enums.put(Type.BAZ, new EnumSymbol(typeField, Type.BAZ));
enums.put(Type.FOO, new EnumSymbol(typeField, Type.FOO));

And the code necessary to serialize the collection would look like this:

DatumWriter<GenericRecord> datumWriter = new GenericDatumWriter<>(orgsSchema);
DataFileWriter<GenericRecord> dataFileWriter = new DataFileWriter<>(datumWriter);
try (var os = new FileOutputStream("/tmp/organizations.avro")) {
  dataFileWriter.create(orgsSchema, os);
  for (var org : organizations) {
    List<GenericRecord> attrs = new ArrayList<>();
    for (var attr : org.attributes()) {
      GenericRecord attrRecord = new GenericData.Record(attrSchema);
      attrRecord.put("quantity", attr.quantity());
      attrRecord.put("amount", attr.amount());
      attrRecord.put("size", attr.size());
      attrRecord.put("percent", attr.percent());
    GenericRecord orgRecord = new GenericData.Record(orgsSchema);
    orgRecord.put("category", org.category());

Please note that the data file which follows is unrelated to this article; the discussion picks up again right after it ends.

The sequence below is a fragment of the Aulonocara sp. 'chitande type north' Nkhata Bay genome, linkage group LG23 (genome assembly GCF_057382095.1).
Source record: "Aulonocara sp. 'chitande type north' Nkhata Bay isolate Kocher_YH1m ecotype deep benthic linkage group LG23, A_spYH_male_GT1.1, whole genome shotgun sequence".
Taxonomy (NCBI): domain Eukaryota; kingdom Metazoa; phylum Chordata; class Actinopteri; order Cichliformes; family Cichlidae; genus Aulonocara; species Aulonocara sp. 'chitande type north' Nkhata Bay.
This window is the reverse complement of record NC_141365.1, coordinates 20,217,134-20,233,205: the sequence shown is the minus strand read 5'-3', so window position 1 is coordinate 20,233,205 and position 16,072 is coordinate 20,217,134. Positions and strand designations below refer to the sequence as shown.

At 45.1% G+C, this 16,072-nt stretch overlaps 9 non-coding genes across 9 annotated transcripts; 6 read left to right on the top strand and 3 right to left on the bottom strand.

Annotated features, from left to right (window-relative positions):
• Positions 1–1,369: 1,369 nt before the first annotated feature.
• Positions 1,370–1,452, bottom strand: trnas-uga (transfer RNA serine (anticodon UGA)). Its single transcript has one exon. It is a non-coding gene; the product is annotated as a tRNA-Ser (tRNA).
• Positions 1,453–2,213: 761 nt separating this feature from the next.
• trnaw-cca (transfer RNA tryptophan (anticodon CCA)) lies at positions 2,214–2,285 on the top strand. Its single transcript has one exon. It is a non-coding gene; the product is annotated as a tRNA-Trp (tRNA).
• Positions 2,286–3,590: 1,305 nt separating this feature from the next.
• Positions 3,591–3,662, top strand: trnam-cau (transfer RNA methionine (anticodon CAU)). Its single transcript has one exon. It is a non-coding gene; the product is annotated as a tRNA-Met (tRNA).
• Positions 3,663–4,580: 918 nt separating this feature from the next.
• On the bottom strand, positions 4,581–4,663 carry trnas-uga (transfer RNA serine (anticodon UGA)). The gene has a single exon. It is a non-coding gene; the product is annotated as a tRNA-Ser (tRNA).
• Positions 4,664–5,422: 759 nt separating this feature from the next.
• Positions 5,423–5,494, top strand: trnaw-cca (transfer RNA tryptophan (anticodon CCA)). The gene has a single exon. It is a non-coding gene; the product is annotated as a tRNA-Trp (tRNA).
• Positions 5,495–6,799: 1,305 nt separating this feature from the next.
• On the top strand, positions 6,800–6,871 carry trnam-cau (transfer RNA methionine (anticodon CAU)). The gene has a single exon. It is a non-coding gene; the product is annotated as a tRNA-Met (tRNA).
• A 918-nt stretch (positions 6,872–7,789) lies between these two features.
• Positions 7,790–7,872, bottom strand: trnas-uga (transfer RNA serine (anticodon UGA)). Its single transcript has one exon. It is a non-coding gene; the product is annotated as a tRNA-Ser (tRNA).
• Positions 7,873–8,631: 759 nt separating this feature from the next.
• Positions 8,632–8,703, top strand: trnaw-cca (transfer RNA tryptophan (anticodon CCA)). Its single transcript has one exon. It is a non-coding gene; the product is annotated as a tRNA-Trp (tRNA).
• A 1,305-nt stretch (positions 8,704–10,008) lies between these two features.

orgRecord.put("organizationType", enums.get(org.type()));
    orgRecord.put("attributes", attrs);

Because we are using the same Schema, and we are only changing how we serialize the data, the file size and memory used are the same.

The serialization time grows to 5,903 ms, 10% more than using generated code. The implementation of GenericRecord introduces a slight overhead.


Using a different Reader, the result of the deserialized data is again an untyped GenericRecord object. In this case, we need to convert each instance to the original data structure, mapping each type: